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Is the Pandemic accelerating the adoption of cryptocurrency?

Rick Martignetti is an Associate in our debt advisory team and a cryptocurrency expert. In this article Rick takes a look at how the pandemic has accelerated the adoption of cryptocurrency.

2 minutes
April 14, 2021
Words:
Rick Martignetti
Images:
Aron PW on Unsplash

The pandemic has accelerated many pre-existing trends, including the adoption of digital currencies by businesses, investors and institutions, but why?

After the 2008 financial crisis, money printing by central banks (quantitative easing) went from being an unthinkable emergency intervention to a bog-standard policy tool. So, when Covid went global in Spring 2020, the authorities simply turned on the taps again, flooding markets with money.

A crack-up boom?

As much as a quarter of all US dollars in existence today were printed in 2020. This has exacerbated rocketing share prices, real estate and commodity values, known by economists as a ‘crack-up boom’ – where assets soar due to the devaluation of ‘fiat’ currencies.

Let’s consider the following facts:

  1. The US Dollar has depreciated 10% in 12 months.
  2. US National Debt will climb to $30 Trillion in 2021 equating to $85,000 of debt per citizen or $224,000 debt per taxpayer.

This is a situation being replicated in many countries.

Bitcoin is a system of digital money. It is apolitical – i.e. not issued by any central bank. There is a known maximum supply which cannot be manipulated, and its price is set by the demand for it.

Why have Bitcoin when we have digital pounds?

When you spend a £100 your bank and the receiving bank coordinate. Your bank confirms you have the pounds and marks your account down, while the receiving bank marks their account up. The Blockchain does this quite differently, it is underpinned by a database which records who owns each digital asset and the transaction history, this is the ‘blockchain’.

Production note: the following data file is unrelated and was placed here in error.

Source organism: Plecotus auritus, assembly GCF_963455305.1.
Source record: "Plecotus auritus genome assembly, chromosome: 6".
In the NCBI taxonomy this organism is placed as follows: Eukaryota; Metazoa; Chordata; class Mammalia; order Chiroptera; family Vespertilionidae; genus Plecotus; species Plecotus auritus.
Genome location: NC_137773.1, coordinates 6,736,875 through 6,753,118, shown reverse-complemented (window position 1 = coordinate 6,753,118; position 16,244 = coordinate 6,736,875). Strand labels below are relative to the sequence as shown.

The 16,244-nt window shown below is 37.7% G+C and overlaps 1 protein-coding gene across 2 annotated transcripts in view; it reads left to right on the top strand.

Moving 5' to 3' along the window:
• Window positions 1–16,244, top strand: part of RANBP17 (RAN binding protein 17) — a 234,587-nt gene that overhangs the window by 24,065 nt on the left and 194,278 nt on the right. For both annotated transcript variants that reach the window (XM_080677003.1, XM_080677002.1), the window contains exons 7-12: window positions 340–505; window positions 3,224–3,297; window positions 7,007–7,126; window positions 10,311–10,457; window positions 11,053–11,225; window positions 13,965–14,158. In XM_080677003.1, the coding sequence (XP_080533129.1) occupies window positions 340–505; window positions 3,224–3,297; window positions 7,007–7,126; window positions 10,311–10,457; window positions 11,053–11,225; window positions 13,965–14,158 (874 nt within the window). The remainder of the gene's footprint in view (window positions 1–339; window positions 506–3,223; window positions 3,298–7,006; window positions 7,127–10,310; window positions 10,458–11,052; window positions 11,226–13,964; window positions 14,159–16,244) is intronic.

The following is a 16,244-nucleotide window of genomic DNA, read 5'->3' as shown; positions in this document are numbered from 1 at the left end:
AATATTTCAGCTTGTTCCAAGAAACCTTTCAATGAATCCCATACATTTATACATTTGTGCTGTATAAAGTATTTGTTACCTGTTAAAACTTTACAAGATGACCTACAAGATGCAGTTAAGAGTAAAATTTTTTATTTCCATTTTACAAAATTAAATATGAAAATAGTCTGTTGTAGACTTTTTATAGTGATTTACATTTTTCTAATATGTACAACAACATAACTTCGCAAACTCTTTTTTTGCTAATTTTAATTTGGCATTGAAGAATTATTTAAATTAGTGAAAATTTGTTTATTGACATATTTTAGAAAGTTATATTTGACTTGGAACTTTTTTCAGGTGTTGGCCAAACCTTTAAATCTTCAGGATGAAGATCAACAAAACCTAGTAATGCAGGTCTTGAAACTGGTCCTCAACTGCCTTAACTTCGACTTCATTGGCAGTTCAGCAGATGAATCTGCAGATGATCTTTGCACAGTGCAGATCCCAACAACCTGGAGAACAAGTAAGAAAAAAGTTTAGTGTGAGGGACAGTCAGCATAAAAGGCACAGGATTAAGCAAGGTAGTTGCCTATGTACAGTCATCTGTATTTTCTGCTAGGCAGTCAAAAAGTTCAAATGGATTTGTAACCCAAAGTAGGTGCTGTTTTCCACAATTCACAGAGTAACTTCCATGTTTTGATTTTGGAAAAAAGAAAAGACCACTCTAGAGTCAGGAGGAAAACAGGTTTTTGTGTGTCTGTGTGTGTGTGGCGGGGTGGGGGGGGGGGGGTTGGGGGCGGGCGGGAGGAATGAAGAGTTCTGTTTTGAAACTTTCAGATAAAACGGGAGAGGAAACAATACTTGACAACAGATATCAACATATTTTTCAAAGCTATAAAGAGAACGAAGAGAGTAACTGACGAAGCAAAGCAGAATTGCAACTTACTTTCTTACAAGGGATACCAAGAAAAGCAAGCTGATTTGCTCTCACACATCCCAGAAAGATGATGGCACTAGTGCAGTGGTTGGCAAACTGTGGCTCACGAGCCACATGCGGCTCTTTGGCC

Why are digital currencies said to be as important as the Internet?

Michael Saylor, Chief Executive of the US- listed Microstrategy was at the forefront of corporate adoption. He looked at the Federal Reserve’s response to the pandemic. He then looked at $500m in cash on his balance sheet and thought “I have a major problem”.

Although consumer price inflation is low, consumer goods hide the true inflation rate and asset price inflation is through the roof, Saylor wanted a ‘hard asset’ on his balance sheet. He considered a basket of assets: silver, gold, own company’s shares or commercial property, but it was difficult to find $500m of quality assets.

After putting in place the necessary regulatory permissions, the company bought $425 million of Bitcoin. He then raised $650m through a loan note and invested that in Bitcoin. In total he spent $1.125 billion at $16,000 a coin, now trading around $60,000.

"Demand is soaring for digital currencies as an investment asset class."

Others are following. PayPal now allows its clients to transact in Bitcoin. Tesla invested $1.5 billion and will now take Bitcoin as payment for its products. Bank investor demand is soaring for digital currencies as an investment asset class.

One further aspect is ‘financial inclusion’. The World Bank states that the number of poor people worldwide remains unacceptably high. It is increasingly clear that the benefits of economic growth have been shared unevenly across countries. Poverty is driven by economic factors; this includes limited access to financial services and high inflation rates.

"1.7 billion people were unbanked in 2017."

World Bank, 2018

Decentralised digital currencies have the potential to level the playing field. We may well see countries with historically weak fiat currencies begin to hold digital assets in reserve against inflation and in preference to their own fiat currencies.

Giving everyone on the planet access to a bank account that can store value equally could improve living standards, level the playing field and counteract political manipulation in our currencies.

Could digital currency adoption be every bit as important as the Internet?

Words:
Rick Martignetti
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